In the previous post I’ve explained how the threading model of the new AEMB. In this post I will explain all the changes to the old AEMB core that were necessary to accommodate a coarse grained model and sum up with an analysis of how the new threading model affects the performance.

To begin with the major change was in the instruction address circuit. The registers holding the possible address for the next instruction were greatly altered. For a list of those registers refer to the previous post. Furthermore, circuit was added to detect thread switching and thread hazards where the pipeline needs to be stalled till the target of the next thread has been determined. The biggest addition was in detecting data hazards. The design was expanded to detect hazards betwen back to back instructions and instruction with two gaps between them. Last but not least, two forwarding paths were added as shown in the following figure.


The GPHA signal which is the signal that specifies the current thread being performed was updated to change only on thread switches or delay slots. Also this signal is now propagating along the pipeline as part of the register file addresses to ensure that the core will not mistakenly flag a data hazard between two different threads.

Moreover, Branch target and branch condition are now evaluated only when there is a branch instruction. Hence the branch target register holds its value until the next thread switch. In the previous core the register holding the branch target was continuously being overwritten by whatever data present in the pipeline.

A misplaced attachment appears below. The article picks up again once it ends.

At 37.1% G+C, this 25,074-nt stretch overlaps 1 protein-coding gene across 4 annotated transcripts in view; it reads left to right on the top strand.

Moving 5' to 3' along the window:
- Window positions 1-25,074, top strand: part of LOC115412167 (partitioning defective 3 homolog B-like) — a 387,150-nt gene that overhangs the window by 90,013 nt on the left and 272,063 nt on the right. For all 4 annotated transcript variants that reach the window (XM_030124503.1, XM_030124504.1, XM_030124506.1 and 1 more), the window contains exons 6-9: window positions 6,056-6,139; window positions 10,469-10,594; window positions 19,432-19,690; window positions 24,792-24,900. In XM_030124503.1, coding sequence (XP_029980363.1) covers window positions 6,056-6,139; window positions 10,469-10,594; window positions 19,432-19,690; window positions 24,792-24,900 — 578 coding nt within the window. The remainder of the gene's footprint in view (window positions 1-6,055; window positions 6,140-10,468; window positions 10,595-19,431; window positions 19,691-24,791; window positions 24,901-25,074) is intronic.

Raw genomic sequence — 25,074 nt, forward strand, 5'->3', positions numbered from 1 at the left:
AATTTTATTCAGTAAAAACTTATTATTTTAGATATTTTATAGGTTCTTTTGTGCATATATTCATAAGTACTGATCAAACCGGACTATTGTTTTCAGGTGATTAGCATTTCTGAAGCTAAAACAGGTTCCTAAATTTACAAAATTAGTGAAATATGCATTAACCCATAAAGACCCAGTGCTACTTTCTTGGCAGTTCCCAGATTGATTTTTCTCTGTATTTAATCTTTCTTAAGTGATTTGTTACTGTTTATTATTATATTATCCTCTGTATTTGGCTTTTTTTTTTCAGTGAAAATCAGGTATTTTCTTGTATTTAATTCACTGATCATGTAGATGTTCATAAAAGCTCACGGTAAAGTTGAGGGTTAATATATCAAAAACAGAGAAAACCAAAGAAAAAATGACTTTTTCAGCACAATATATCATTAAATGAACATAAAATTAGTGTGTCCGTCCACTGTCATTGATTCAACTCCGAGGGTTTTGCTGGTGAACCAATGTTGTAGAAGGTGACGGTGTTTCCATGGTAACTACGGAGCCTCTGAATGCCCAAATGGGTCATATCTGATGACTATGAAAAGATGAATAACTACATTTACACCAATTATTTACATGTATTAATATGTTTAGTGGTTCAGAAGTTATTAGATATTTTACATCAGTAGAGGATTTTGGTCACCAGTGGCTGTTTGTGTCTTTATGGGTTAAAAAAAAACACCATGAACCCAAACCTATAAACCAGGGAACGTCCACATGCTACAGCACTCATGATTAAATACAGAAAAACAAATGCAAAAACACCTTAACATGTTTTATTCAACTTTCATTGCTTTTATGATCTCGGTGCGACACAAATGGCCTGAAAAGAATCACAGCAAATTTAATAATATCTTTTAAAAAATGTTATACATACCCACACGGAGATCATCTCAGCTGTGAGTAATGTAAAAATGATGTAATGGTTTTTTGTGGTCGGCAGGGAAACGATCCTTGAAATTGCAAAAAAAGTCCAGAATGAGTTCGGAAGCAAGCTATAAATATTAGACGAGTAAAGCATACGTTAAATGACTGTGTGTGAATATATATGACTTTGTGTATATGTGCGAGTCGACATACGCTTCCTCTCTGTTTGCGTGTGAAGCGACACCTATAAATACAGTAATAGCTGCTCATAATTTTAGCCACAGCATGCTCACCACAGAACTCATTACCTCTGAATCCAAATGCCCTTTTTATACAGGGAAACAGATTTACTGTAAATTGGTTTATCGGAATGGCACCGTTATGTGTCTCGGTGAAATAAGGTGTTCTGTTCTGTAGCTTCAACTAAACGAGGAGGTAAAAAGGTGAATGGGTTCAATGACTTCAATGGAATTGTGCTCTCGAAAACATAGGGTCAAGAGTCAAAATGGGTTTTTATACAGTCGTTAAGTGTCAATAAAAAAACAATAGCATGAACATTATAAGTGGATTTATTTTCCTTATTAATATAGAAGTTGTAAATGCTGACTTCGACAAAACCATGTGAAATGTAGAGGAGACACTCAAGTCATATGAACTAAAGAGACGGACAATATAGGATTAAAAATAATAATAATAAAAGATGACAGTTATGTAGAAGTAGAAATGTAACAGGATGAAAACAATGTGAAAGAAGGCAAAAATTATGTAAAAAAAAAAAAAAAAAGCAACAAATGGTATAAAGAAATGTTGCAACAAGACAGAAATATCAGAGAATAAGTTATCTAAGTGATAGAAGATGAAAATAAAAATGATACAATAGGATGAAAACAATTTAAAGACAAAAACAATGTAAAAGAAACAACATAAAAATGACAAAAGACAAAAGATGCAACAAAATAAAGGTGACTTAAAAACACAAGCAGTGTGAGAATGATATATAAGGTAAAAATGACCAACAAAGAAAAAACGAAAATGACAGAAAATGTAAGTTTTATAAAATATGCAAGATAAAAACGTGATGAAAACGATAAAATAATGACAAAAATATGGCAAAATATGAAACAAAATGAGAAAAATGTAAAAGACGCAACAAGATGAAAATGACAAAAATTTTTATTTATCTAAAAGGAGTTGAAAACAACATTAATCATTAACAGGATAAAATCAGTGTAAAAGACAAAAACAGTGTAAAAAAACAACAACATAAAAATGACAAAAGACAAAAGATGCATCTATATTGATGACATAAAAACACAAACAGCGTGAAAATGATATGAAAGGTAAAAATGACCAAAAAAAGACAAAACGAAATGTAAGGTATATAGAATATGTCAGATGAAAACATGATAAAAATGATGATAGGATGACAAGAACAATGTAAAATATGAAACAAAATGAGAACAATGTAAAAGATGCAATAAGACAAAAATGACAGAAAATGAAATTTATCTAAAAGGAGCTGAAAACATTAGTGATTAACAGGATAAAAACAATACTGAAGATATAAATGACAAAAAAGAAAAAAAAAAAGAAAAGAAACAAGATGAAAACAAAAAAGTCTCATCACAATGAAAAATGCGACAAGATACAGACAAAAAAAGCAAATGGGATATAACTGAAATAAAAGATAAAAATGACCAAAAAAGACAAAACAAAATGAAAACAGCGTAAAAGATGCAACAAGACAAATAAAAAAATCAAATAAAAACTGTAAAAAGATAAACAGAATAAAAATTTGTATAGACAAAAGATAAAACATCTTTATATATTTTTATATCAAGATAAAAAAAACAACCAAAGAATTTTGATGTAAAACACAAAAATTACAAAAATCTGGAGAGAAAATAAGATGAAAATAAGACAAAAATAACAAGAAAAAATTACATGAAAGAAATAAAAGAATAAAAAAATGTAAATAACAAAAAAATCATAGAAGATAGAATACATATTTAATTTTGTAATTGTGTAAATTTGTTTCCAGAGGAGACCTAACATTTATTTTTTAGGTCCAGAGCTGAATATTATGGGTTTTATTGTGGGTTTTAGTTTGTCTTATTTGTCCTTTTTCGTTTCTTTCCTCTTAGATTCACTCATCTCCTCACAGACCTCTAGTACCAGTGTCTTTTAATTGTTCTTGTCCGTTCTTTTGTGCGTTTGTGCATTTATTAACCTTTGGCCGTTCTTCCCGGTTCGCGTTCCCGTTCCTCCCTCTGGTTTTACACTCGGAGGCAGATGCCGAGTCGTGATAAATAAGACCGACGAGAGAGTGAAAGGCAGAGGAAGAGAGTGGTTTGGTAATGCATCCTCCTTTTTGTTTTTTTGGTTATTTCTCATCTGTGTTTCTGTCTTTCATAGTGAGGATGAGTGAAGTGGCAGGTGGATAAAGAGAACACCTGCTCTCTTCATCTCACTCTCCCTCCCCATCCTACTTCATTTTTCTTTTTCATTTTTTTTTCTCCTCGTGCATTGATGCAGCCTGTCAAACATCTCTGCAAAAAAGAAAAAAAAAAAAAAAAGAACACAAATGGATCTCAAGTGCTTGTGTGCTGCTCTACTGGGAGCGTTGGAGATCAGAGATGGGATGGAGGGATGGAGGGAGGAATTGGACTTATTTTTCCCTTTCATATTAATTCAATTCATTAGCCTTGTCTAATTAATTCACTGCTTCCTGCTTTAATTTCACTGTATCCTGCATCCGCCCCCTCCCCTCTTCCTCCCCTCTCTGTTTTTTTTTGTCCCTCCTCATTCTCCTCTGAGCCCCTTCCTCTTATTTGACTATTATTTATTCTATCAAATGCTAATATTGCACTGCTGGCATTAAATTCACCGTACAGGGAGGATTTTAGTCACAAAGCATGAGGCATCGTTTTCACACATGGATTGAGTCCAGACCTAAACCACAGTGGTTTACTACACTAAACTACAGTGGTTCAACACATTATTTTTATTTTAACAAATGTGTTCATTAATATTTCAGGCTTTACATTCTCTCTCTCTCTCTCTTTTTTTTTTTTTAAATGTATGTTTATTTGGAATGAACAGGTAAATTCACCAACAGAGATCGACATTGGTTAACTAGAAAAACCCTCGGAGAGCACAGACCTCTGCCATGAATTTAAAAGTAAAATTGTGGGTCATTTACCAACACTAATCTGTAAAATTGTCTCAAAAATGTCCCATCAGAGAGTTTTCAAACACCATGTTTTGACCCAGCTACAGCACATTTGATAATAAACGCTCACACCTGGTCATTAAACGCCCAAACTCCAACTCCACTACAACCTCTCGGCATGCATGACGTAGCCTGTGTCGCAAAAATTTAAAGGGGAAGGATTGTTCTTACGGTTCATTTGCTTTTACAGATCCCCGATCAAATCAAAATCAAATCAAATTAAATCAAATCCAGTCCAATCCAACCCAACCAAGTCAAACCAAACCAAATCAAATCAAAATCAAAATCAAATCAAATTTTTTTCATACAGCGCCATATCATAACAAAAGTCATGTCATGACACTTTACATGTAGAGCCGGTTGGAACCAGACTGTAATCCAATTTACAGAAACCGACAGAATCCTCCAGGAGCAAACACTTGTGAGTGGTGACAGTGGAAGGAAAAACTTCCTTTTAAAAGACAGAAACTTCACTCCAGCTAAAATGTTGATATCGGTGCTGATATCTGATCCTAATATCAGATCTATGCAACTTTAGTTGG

Another instruction path that needed to be altered was the immediate instruction. It was necessary to accommodate that its data will be used in the next cycle and to make sure that its data is available after the pipeline recovers from a stall.


The new model improves the performance of the processor regarding control hazards but it reduces its ability to resolve data dependencies.

For control hazards, AEMB needed to insert a stall whenever a branch without a delay slot is encountered to stall the pipeline until the branch condition and its target are determined. As for the new CPU, now that branch targets no longer need to be used except when a threading switch is in place, the processor only stalls the pipeline on branching if it encounters two branch instructions back to back and the first of them has no delay slot.

For data hazards, AEMB forwarded data from arithmetic instruction only from the EX register and needed to insert only one stall for hazards that can’t be resolved. However, the new CPU requires data forwarding from three different locations which doesn’t affect the efficiency of the clock cycles but greatly increases both the area and the critical path of the processor. Furthermore, the processor now might need to stall the pipeline for up to three cycles in the worst case scenario which is two back to back instructions having a data dependency that can’t be resolved by forwarding.

Further quantitative analysis is necessary to determine which case triumphs and decides the performance of the processor and to verify the effect of the changes on single thread applications.

To avoid lengthy posts, debugging AEMB and an explanation of the current bug can be found in the next post.

Categories: Experiential


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